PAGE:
Kennewick Traumatic Amputation Lawyers
Experienced representation for WA clients facing limb loss after an injury
Amputation injuries are traumatic for numerous reasons. You wake up every day knowing a part of your body is missing. Strangers are likely to stare. It’s hard doing just about everything. Amputations are especially terrifying when they’re completely unexpected – when a car accident literally severs your leg or amputation is required after an accident to save your life.
There is hope. At Telaré Law, our Kennewick traumatic amputation lawyers work with your doctors, therapists, and others to understand your medical, personal, emotional, and financial needs. Our lawyers spend time with you and your family to understand your fears, concerns, and wishes. We are respected by clients, adjusters, lawyers, and judges throughout Southeast Washington for our ability to obtain justice for our clients. We handle the tough cases – the catastrophic cases – where lives are changed permanently. Call today to get started.
How can we help?
- What is a traumatic amputation?
- What types of accidents cause amputation?
- What you should know about amputation surgeries
- How does the surgery affect my ability to be fitted with a prosthesis?
- FAQs about using a prosthesis
- What is phantom pain?
- Are their support groups near Kennewick?
- How much is my traumatic amputation case worth?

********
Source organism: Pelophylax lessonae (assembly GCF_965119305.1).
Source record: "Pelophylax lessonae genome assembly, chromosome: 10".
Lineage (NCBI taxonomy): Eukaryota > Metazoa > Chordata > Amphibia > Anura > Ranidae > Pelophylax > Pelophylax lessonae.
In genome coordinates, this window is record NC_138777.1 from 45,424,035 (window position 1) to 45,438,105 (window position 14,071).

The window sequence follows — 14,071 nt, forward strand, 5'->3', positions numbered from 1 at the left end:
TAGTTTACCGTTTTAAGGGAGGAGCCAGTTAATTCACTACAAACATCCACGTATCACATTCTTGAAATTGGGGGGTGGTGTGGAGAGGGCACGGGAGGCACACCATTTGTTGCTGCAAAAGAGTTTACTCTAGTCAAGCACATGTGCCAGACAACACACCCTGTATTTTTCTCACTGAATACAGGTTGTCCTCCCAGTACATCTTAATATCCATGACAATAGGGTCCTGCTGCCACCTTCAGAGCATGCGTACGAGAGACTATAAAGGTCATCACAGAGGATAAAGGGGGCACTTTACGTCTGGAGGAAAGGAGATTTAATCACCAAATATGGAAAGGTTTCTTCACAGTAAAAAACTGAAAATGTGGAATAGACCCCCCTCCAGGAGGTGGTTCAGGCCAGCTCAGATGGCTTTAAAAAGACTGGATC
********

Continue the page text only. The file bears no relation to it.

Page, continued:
- Do you have a traumatic amputation lawyer near me?
What is a traumatic amputation?
The general definition of the term “amputation” means removing part or all of a limb. The University of Washington Medicine’s Orthopeadics and Sports Medicine Department offers this more robust definition:
Amputation is an extraordinarily broad term, covering the entire range of body-part loss. It covers the loss of part of a finger to an entire arm to chest-wall level, and from the loss of a toe all the way to the entire leg or pelvic area….
The term ‘amputation’ is typically used to describe the removal of all or part of a limb, but technically it is more precise to reserve this term for the process of limb removal by dividing through one or more of the bones. The term ‘disarticulation’ is more precise for the process of removing a limb between joint surfaces.
Traumatic amputation injuries occur without warning. Sometimes the injury is so severe that you lose your limb at the accident site. All the doctors can do is help shape the limb so that it can be fitted for a prosthesis. Other traumatic amputation injuries occur when the victim’s limb is attached and the victim can be taken to the ER, but the doctors need to remove the limb to save the patient from dying.
What types of accidents cause amputation?
Traumatic personal injuries are usually due to violent forces, such as those associated with:
- Motor vehicle accidents
- Pedestrian accidents
- Bicycle accidents
- Crushing injuries
- Falls from heights
- Firearm accidents
- Defective products
- Electrocution and electrical shocks
- Construction site accidents
- Agricultural accidents